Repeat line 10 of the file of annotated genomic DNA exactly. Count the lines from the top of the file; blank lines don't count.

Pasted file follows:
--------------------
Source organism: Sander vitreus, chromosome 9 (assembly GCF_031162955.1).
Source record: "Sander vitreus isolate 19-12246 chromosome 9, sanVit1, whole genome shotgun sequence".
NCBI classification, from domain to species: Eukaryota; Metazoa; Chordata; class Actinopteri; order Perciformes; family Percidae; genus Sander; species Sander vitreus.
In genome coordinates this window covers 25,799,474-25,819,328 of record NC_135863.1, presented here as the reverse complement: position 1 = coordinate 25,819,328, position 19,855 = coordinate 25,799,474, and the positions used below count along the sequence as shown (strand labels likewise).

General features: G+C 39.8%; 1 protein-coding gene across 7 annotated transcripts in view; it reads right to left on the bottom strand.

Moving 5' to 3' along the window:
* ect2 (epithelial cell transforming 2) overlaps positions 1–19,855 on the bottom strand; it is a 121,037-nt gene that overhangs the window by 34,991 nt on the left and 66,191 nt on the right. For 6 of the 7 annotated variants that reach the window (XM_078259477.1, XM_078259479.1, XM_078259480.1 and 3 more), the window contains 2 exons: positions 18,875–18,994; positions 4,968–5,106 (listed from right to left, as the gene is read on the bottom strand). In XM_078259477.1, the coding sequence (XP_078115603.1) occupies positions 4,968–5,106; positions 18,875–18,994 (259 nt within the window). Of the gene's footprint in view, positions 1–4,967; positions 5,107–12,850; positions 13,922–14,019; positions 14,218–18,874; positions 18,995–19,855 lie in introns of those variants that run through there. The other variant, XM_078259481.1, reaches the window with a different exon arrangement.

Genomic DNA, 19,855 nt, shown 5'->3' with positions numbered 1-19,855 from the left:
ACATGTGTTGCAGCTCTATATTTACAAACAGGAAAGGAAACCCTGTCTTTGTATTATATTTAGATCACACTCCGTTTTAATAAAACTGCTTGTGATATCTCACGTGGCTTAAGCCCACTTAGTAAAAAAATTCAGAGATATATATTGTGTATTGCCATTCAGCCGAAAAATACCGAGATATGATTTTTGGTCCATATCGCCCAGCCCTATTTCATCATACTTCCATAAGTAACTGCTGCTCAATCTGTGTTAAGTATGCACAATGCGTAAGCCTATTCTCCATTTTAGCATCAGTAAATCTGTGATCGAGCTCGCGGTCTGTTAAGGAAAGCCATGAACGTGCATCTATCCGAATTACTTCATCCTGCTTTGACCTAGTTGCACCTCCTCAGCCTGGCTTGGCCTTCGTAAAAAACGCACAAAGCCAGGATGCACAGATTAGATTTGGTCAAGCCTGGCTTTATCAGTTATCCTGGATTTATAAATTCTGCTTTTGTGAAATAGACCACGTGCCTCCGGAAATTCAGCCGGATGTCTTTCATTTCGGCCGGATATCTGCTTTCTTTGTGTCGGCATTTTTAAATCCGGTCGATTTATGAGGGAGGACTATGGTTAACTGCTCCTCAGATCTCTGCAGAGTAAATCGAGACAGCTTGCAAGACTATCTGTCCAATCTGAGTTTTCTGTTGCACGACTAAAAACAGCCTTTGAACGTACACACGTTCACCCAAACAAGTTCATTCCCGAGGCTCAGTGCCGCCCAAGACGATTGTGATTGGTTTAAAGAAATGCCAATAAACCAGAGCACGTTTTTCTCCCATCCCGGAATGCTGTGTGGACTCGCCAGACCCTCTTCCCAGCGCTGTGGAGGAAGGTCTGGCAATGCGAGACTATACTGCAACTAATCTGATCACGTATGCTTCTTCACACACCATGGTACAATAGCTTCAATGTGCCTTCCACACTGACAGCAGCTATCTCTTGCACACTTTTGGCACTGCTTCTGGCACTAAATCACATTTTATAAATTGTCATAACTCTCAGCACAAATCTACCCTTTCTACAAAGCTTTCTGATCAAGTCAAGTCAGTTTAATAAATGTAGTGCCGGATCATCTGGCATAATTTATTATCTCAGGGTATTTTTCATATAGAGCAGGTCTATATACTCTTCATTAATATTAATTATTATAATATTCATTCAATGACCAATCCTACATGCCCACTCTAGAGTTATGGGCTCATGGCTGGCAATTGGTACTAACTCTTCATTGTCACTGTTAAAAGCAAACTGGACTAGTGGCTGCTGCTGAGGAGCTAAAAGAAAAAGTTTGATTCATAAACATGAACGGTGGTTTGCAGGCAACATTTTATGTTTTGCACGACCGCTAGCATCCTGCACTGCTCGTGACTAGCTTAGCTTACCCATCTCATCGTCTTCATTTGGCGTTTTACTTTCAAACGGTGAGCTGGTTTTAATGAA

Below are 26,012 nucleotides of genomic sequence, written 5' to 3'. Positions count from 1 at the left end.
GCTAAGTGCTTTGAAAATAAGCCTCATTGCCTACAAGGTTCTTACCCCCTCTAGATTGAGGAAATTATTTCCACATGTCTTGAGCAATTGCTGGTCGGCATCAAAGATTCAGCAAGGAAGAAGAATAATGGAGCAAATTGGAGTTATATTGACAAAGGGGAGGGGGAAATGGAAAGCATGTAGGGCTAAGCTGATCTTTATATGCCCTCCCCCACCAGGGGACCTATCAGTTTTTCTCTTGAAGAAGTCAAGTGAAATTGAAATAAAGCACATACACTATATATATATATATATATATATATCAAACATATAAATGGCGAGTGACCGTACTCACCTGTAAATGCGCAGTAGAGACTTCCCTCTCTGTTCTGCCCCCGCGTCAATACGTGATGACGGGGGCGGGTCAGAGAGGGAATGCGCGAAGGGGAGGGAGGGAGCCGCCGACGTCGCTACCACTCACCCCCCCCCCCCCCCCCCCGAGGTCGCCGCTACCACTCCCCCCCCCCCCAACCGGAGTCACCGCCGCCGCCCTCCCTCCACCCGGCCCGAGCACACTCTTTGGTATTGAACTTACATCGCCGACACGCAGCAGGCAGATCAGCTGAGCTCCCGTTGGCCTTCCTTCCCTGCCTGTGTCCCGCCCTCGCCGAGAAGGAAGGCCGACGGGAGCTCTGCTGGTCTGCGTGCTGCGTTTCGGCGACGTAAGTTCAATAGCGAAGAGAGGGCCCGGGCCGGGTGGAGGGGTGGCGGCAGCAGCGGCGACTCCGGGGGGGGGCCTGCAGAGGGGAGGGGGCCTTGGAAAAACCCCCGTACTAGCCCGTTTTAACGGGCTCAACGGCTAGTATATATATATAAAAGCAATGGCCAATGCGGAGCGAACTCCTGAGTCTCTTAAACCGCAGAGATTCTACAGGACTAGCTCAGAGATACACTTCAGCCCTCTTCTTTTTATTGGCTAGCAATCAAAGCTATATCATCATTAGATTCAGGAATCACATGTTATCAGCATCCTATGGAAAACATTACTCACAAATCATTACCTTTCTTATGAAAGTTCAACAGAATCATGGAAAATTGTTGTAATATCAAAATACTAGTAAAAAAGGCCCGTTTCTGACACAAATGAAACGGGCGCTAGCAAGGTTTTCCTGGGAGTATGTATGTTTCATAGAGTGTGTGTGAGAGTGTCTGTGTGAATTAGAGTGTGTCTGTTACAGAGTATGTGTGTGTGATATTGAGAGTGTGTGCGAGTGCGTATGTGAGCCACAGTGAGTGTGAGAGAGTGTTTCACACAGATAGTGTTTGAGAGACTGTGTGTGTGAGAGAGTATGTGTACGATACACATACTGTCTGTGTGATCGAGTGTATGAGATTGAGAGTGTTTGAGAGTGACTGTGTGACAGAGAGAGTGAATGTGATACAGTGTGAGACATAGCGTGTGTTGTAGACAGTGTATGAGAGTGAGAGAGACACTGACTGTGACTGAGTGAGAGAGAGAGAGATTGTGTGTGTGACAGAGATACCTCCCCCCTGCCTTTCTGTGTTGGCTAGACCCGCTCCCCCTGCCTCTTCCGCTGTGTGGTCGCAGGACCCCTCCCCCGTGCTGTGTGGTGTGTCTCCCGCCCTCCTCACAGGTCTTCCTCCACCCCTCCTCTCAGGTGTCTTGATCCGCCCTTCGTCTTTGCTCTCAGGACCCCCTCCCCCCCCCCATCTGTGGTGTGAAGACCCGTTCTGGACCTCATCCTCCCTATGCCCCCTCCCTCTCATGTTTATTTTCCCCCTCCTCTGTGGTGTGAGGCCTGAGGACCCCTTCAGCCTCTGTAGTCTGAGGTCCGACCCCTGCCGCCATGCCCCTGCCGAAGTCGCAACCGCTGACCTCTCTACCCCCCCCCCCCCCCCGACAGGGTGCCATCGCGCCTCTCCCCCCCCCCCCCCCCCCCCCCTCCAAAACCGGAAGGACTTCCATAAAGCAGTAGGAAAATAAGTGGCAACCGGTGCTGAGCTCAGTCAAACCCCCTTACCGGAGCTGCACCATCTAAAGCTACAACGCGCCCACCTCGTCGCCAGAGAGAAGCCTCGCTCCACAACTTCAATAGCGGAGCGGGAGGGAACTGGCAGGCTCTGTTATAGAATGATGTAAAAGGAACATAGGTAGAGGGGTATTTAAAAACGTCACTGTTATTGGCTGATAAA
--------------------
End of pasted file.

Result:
Below are 26,012 nucleotides of genomic sequence, written 5' to 3'. Positions count from 1 at the left end.